The spouses of US L1 visa holders will be made exempt from having to apply for work authorization. Following a recent lawsuit, which contests a policy that forces L2 visa holders to apply separately for a work permit, it seems that United States Citizenship and Immigration Services (USCIS) is set to scrap the requirement for an employment authorization document (EAD).
L2 visa holders currently require an EAD to be eligible for job opportunities or self-employment, but US immigration campaigners claim that this leaves many spouses of L1 visa holders at a disadvantage in the jobs market.
The lawsuit filed against USCIS argued that L2 visa holders should be eligible for employment ‘incident to status’ – meaning that they should be eligible to work in the US without the need for a separate work permit application.
However, it currently remains that USCIS demands L2 visa holders to apply for a work permit, which has often resulted in people losing their jobs because of lengthy adjudication times spanning 10 – 15 months.
A legal representative for the plaintiffs in the lawsuit said: “We have hammered out the terms of the settlement agreement.”
“In response to our lawsuit (Shergill v Mayorkas) USCIS will change its policy. L2 visa holders will no longer have to apply for an EAD. Meanwhile, some H4 visa holders will be eligible for an auto extension of their EAD if they had valid US immigration status that lasted longer than the EAD,” the legal representative added.
The majority of the plaintiffs involved in the lawsuit against USCIS are of Indian descent and claim that the US immigration agency has violated the law by leaving hundreds out of work because of lengthy processing times for EADs.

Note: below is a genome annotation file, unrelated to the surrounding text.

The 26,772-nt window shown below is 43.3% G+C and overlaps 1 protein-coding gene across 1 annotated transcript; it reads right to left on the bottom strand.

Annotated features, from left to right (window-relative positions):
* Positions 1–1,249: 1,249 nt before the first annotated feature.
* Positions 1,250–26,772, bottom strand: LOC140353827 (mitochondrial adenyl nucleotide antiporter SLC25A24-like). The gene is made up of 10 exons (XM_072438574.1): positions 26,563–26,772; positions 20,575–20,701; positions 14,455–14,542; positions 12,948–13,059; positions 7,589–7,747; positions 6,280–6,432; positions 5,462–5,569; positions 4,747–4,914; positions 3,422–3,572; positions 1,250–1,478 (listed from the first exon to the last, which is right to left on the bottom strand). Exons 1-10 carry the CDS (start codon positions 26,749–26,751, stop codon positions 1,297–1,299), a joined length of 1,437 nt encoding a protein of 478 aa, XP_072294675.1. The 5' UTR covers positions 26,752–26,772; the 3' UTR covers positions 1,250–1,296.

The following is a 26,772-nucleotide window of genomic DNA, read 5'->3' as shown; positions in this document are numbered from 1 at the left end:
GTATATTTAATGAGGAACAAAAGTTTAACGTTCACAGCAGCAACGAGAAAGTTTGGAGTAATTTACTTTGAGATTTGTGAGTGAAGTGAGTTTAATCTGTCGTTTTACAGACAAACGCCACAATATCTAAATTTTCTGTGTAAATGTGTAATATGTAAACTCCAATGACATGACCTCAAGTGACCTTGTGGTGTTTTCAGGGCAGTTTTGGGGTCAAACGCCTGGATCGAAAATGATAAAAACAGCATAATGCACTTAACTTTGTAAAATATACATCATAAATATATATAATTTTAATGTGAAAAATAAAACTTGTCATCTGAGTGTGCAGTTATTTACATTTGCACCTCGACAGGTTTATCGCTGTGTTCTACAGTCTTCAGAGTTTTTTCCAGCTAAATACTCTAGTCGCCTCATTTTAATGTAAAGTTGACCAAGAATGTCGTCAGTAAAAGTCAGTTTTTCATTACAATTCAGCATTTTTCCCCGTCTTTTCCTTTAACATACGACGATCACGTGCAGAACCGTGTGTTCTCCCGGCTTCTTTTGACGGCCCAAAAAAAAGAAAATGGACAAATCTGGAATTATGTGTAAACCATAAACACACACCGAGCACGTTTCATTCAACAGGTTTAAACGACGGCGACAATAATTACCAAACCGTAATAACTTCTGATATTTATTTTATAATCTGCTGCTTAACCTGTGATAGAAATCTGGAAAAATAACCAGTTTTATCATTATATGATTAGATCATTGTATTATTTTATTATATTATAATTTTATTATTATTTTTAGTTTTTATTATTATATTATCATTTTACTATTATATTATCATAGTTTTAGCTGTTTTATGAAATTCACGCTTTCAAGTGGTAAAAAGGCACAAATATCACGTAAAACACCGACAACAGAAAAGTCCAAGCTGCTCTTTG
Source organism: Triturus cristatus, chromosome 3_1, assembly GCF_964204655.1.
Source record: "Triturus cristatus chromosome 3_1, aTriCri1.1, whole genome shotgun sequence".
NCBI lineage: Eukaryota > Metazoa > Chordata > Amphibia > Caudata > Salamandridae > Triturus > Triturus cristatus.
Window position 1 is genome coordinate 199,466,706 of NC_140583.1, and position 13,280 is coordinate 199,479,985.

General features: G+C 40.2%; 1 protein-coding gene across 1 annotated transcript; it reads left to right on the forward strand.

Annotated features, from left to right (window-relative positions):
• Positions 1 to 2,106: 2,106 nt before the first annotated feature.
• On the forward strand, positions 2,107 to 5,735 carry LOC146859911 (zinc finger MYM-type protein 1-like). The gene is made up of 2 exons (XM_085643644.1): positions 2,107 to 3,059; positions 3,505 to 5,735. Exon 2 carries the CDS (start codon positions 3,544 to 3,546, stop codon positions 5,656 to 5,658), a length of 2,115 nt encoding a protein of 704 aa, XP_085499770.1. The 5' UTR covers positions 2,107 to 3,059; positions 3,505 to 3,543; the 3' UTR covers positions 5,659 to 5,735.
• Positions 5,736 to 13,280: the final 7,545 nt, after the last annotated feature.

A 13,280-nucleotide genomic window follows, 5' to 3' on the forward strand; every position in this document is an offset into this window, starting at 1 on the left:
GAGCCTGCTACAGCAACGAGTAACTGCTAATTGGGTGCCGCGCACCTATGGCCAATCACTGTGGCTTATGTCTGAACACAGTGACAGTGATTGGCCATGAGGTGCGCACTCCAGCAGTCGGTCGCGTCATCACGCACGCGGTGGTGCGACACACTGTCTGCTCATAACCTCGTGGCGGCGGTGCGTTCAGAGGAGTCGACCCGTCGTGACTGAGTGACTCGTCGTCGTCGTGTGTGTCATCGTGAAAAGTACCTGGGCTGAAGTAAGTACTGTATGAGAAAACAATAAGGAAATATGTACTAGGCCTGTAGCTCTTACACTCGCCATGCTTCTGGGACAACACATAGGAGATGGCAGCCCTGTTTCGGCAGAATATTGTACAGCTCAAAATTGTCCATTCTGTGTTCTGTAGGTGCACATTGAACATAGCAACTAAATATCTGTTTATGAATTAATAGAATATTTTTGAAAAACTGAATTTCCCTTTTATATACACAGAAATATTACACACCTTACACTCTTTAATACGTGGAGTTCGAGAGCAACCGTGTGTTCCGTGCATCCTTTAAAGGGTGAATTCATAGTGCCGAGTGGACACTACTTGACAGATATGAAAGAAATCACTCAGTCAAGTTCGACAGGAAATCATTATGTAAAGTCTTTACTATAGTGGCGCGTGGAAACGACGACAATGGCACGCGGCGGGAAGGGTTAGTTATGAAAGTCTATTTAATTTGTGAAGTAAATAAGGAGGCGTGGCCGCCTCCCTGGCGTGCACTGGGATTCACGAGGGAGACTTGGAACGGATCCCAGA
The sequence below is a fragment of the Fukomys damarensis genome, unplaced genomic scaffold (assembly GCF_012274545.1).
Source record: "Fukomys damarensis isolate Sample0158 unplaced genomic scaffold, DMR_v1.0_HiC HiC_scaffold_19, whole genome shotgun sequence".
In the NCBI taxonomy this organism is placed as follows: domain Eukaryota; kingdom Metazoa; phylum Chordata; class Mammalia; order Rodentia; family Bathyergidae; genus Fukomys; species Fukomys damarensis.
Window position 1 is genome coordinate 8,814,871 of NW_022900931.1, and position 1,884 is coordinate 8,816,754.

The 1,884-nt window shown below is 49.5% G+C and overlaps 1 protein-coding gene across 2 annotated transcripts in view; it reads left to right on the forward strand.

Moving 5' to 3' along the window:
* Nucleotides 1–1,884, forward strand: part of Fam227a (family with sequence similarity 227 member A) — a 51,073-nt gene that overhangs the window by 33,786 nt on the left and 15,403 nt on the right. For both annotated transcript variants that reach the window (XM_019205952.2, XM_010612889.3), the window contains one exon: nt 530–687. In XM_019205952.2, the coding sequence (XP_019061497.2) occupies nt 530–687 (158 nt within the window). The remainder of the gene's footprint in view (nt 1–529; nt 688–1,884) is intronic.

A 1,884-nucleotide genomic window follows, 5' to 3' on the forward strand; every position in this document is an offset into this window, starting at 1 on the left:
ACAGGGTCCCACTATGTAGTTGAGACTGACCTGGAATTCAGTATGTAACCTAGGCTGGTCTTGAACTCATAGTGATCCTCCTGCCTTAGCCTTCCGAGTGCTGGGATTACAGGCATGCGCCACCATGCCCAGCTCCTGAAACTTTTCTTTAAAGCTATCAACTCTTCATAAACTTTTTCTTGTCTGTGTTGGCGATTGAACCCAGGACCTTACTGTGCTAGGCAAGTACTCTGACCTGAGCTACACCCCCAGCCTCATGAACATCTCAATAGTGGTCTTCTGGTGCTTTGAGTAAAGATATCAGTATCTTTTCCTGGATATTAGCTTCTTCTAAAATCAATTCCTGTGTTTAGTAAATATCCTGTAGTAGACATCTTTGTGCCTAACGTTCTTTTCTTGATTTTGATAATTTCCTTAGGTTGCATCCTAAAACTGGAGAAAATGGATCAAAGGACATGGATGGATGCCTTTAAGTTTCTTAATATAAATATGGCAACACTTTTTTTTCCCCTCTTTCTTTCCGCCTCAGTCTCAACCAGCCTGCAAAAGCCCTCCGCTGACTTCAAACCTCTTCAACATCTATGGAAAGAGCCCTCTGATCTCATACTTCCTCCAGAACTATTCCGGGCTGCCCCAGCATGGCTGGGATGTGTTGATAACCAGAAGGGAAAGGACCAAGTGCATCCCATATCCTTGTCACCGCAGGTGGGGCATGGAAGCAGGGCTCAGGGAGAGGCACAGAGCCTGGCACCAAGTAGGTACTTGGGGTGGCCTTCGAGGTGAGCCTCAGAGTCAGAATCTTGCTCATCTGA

As a result, many of the plaintiffs are facing financial hardship. As part of the lawsuit, the plaintiffs have asked for a preliminary injunction.
The lawsuit stated: “The court has the power to force USCIS to end the suffering of the plaintiffs and ensure that the law is complied with.”
Filed with the Western District Court of Washington, the lawsuit goes on to say: “USCIS has stripped L2 visa holders of a statutory right to work in the US and revoked their right to automatically extend their employment authorization.”
According to the lawsuit, USCIS is ‘taking away highly educated and skilled workers from their employers at a time when America is in the grip of a labor shortage’.
Employers hunt immigrant talent
Widespread reports seemingly echo the sentiments of the lawsuit, indicating that US employers are actively hunting immigrant talent amid skills shortages.
According to a study by the New American Economy ‘a more nuanced and responsive policy around employment-based immigration could be one way to help the US more quickly and more robustly bounce back from the COVID-19 pandemic and future economic disruptions and crises’.
The study came following reports of record job openings in the US, which coincide with persistent unemployment, suggesting a potential mismatch between demand for labor and supply.
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